“There isn’t any spirit of the season anymore—hasn’t been for years.” Can you believe this diatribe against people he knows have been naughty is uttered by the beleaguered Mel Gibson playing a disgruntled Santa? As ludicrous (or fantastical) as that bit of stunt casting may appear, Gibson gives it his grizzled, cantankerous, out-of-step best in Fatman. Written and directed by brothers Eshom and Ian Nelms (Small Town Crime), this yuletide thriller captures a cynical mood that, on the surface, is far more Tarantino than Frank Capra. But underneath its violent outer shell, there’s a sweet and patient old-fashioned heart.

The set-up is at once obvious and brilliant, with a plot following three wildly different characters whose lives inevitably converge. Billy (Chance Hurstfield) is a spoiled rich kid who’s used to getting things his way. An unnamed underworld figure played by Walton Goggins runs an operation where he pays a premium for vintage toys made by an ambiguous company that marks its product as made in “Santa’s workshop.” Finally, there’s Chris (Gibson), who lives in the town of North Peak and has seen his mysterious holiday business drop off precipitously. These characters’ fates are sealed on Christmas Day, when Billy is disappointed after unwrapping a big present only to discover that it’s… a lump of coal.

From plot points to casting, Fatman on paper sounds like a laundry list of clichés, and in lesser hands this could either have come off too sentimental or too knowing. But the Nelms brothers and their cast treat this slightly-storybook world with the right level of seriousness. Goggins especially does well with lines that look completely cringeworthy in print. When he tells a post office supervisor, “I’m looking for the Fatman,” it doesn’t even occur to you to roll your eyes—he’s that convincing, simultaneously conveying genuine menace and dry humor.

The same goes for Gibson; the veteran and at times controversial actor knows what it’s like to go from box-office gold to a pariah, and the casting of the great Marianne Jean-Baptiste as his wife Ruth seems like a way to create sympathy for a figure who has often been reviled. It works; while the film’s complicated politics to some degree reflect Gibson’s conservatism, it presents ideas palatable to both the right–Fatman’s high concept is, after all, a “War on Christmas” — and the left: to make ends meet, Chris is forced to take on a U.S. government contract, and the results don’t exactly place the military-industrial complex in a favorable light.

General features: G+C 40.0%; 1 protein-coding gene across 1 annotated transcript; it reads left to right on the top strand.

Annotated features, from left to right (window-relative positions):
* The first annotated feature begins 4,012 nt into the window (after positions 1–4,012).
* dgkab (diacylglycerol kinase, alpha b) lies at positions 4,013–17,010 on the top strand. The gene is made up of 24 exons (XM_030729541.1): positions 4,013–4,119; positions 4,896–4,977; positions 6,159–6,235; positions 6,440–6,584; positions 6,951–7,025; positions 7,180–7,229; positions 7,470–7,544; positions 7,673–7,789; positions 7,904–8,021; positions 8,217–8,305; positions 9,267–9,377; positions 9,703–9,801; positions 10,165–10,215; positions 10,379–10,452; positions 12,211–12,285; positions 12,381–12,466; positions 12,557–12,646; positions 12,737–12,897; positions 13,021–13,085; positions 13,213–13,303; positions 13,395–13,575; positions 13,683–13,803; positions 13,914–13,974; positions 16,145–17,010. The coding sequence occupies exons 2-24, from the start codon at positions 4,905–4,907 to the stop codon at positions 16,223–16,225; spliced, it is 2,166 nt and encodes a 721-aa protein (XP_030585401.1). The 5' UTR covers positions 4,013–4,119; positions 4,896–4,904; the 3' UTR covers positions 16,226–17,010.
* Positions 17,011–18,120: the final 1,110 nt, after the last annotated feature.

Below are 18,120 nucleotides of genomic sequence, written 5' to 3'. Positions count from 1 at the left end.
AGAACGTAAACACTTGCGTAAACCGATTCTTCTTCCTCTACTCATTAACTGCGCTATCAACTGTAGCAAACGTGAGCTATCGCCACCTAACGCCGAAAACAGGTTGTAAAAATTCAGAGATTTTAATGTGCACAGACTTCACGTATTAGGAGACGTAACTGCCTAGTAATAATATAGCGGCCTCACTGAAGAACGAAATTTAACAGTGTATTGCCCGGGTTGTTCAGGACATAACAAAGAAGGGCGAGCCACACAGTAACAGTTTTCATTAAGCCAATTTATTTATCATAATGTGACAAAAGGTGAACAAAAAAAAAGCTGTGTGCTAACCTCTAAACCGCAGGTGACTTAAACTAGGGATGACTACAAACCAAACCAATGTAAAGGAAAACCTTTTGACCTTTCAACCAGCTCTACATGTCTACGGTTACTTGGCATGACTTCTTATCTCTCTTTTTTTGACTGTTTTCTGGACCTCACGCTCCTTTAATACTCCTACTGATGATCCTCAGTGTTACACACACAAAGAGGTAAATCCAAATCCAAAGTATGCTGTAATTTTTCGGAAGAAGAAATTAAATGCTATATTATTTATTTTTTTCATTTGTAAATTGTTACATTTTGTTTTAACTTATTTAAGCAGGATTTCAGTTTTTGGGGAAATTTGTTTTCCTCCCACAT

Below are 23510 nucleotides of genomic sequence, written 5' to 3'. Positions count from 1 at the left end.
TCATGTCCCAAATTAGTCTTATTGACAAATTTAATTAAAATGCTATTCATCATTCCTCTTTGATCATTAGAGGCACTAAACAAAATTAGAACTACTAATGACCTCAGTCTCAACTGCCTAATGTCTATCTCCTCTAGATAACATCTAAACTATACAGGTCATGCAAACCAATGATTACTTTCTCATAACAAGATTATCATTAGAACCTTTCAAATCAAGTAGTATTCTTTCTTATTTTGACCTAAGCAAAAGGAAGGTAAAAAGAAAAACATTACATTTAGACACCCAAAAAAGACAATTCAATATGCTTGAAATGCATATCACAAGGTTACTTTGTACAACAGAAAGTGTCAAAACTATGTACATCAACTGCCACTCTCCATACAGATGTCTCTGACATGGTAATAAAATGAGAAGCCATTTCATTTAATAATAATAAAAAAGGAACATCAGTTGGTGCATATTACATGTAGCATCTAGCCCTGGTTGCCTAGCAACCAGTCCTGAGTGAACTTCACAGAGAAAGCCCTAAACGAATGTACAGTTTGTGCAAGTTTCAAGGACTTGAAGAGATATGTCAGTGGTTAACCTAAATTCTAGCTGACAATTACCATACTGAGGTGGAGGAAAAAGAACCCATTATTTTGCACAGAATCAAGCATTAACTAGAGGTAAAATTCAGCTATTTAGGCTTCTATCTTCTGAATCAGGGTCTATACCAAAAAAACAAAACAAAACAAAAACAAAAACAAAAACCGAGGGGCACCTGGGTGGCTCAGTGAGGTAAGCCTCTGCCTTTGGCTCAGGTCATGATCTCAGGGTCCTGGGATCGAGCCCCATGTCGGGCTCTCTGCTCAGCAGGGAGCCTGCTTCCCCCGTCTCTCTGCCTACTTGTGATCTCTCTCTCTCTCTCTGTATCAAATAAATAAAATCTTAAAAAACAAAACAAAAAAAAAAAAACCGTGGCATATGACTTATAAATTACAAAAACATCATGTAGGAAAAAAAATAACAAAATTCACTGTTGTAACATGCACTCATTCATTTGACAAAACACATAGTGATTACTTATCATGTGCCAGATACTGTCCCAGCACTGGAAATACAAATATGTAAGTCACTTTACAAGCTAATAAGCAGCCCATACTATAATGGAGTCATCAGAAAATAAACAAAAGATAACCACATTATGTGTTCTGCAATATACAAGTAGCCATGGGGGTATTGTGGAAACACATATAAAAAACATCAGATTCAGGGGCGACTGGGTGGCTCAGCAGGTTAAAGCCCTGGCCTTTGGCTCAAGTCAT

The interplay between the male leads is fascinating, making good use of Gibson’s reputation. Why not cast a much-hated figure as one of our most beloved legends? As sinister as Goggins can be, he makes his unnamed assassin likeable, if only for his hammy delivery (“I’ve come for you, Fatman!” may be the line reading of the year). Goggins is his own man, but as he prepares to pursue his target, one sees some of the intensity of the young Gibson; they look nothing alike, and Goggins has never been the kind of leading man who gets cast in rom-coms, but he is very much in line with the more violent side of Gibson’s career, which makes for a curious parallel; it’s like one side of the younger Gibson is tasked with killing his older, run-down and now obsolete persona.

Still, Gibson is the star here. Even with most of his face disguised in a heavy beard, his eyes and body language do all the work of portraying a beaten but not quite defeated legend. While there may not seem to be much in the way of Christ in this fictional Christmas, the spirit of Christmas is well-served by a bloody third act that may well be a kind of Passion of the Claus. And in the end, the whole project is an act of redemption –- for Christmas, and for Gibson — and the cultural tensions that the film hints at pours fuel on the action movie tension.

Nothing says Christmas like… a gory revenge movie? Fatman may not be the holiday movie we need. But it’s the holiday movie we deserve.

Summary
It may not be the holiday movie we need. But it’s the holiday movie we deserve.
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